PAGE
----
For Valentine’s Day, I told a love story – a story of my longest first date. I shouldn’t have been surprised that this was one of the most popular posts. Everyone loves a love story. (Or was it the KISS video? I admit, I watched that video a few more times than was healthy and had to get ‘I was made for loving you’ surgically removed.)

A friend asked me the other night what had been the most popular post. Right up there was the one about my visit to the Tutenkhamun exhibition at the Melbourne Museum. But as I explained to L., my blog must appear in search results when people are looking for information about the exhibition. My Tutenkhamun post continued to attract hits long past the date I posted it – and as I said to my friend, I feel a bit bad because my post about ‘What I’d learned from the Tutenkhamun exhibition’ was fairly glib. As King Tut’s family history featured some intensive interbreeding and he had a cleft palate and a club foot, I wrote that one thing I’d learned was not to horizontal folk-dance with the siblings. To all those students and foreign tourists searching for actual information, I can only apologise.

The dance films ‘Pina’ and ‘The Black Swan’  inspired curiosity about the history of the pointe shoe and ballet, in the case of ‘The Black Swan’ (‘Shall we dance? Or just pointe?’, January) and my return to dance class (‘Minding the pees and queues’, August). Going to a performance by the Nederlands Dans Theater was just a visual feast that reminded me of the variety of permutations possible within human movement and all that is good about watching people move through space (‘An assault on the senses’, July).

There was the post about my sensitivity to people’s voices, inspired by the Southern Gothic baritone of Tony Joe White (‘Tony Joe White’s Sonic Boom’, May), in which I pondered whether a person’s voice is merely a product of anatomy or whether a voice reflects a person’s inner being. A Cat Power gig inspired a conversation about the evolution of stage fright and what it must be like to make music (and a living) while being scrutinised under the spotlight (‘A year of the Cat’, January).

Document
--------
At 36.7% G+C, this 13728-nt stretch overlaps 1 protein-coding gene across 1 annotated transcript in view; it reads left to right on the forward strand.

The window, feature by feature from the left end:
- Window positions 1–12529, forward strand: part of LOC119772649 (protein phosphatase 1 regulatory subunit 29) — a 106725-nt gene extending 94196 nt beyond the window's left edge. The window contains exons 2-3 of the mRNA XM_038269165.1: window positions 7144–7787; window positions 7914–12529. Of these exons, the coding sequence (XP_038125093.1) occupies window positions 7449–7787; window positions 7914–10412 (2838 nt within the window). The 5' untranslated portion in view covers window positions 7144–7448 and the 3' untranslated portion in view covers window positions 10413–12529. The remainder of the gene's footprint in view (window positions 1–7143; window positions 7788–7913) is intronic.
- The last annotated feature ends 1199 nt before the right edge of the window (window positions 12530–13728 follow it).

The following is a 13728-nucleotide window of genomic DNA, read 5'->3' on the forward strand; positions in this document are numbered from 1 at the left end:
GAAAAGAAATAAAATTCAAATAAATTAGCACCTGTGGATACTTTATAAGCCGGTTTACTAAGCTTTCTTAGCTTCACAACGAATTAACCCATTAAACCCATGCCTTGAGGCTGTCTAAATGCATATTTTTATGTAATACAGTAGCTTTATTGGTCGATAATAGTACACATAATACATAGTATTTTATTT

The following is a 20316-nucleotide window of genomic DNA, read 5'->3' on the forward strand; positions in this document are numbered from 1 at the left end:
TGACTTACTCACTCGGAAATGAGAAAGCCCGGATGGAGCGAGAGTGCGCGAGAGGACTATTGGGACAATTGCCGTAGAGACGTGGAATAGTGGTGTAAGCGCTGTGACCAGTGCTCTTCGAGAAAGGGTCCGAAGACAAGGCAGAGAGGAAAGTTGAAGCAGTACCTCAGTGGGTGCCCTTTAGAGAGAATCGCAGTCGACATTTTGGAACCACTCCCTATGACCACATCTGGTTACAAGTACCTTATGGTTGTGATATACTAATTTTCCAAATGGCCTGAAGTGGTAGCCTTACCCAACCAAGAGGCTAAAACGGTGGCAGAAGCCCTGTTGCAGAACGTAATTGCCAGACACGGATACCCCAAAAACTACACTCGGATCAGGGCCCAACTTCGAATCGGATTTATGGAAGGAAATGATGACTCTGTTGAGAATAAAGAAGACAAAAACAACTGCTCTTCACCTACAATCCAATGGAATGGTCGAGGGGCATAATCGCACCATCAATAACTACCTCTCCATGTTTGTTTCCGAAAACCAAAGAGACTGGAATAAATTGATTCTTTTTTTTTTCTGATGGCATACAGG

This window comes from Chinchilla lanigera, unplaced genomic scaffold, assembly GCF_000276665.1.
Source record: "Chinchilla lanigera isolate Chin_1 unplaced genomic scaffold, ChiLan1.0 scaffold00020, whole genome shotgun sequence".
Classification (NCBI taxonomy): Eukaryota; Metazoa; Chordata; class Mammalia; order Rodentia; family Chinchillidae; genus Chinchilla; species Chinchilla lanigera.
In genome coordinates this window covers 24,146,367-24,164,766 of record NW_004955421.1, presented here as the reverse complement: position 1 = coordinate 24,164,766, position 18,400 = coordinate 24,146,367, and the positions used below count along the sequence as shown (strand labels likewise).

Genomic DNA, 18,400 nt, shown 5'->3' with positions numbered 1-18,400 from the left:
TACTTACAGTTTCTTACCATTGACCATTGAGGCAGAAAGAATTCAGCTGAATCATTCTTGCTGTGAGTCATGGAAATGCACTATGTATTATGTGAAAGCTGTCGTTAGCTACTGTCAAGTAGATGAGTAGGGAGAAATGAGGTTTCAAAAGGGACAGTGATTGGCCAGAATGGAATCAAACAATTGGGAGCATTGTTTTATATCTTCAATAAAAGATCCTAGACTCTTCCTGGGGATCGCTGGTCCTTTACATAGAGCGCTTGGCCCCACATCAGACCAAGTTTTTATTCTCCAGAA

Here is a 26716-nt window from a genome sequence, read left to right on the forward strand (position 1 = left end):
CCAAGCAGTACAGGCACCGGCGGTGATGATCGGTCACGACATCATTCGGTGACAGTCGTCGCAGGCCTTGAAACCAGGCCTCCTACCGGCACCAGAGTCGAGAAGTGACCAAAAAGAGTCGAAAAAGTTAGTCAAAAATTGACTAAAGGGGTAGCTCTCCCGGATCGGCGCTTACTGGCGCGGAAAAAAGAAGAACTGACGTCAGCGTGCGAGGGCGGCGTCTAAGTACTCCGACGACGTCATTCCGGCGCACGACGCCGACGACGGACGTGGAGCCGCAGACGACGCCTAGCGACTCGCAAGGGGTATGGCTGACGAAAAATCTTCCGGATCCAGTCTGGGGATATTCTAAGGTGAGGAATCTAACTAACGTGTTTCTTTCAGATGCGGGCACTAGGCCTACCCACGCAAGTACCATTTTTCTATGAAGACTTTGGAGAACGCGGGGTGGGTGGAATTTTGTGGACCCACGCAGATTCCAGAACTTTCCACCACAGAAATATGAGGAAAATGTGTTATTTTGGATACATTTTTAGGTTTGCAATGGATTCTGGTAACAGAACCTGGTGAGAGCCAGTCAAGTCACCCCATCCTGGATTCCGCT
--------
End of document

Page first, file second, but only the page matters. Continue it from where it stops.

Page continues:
In June, I was preparing to head to Bali and Cambodia.  A simple Google search: ‘music in Cambodia’ led to hours of reading about that country’s music scene now and in its 60s heyday. The contrast between the energetic spirit of contemporary bands in Cambodia with the silencing of musicians under the Khmer Rouge was so compelling that I decided to make a radio documentary while I was on holiday. Returning to Melbourne, I wrote another post about the trip, mostly about the first night of the Kampot River Music Festival and a motorbike ride through the hectic streets of Phnom Penh with Jan, German music producer and ex-soapie star (‘Holiday in Cambodia’, July).

A post about the differing recollections that my friend and I had about how an ex-housemate’s life was saved touched on the elusive nature of memory itself (‘Two of these things are true and one is a lie’, September). Yet the best things about writing ‘Travels in my mind’ has been the triggering of memories, however truthful they may be, and the perennial challenge we all share: trying to communicate something of our experience to someone else.

Thanks for reading; thanks to those who talked back. Your comments and encouragement have been so very welcome.

Yep, that’s all there is.

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H-appy H-ouse concert

Having been the recipient of the Freebie Fairy’s benevolence last week (see previous post), it seemed fair this week to hand over some time, cash and goodwill to good people and good causes. This included buying an artwork at a fundraiser for Synergy, a local community gallery which is struggling to survive the gentrification of the suburb in which I live.  In my suburb, in a lovely little bar called Open Studio, I sometimes do short story readings  with music played by accordionist and pianist Dave Evans. One of the stories we presented last season was ‘Bohemians’ by local writer Wayne Macauley. It’s about a man who rents out artists to real estate agents, to add colour to a suburb that has become so attractive because of its ‘bohemians’ that artists can no longer afford to live there. As one gallery has recently closed down and another was holding a fundraiser to meet a 40 per cent rent increase, the ‘Bohemians’ story no longer seemed quite so fictional.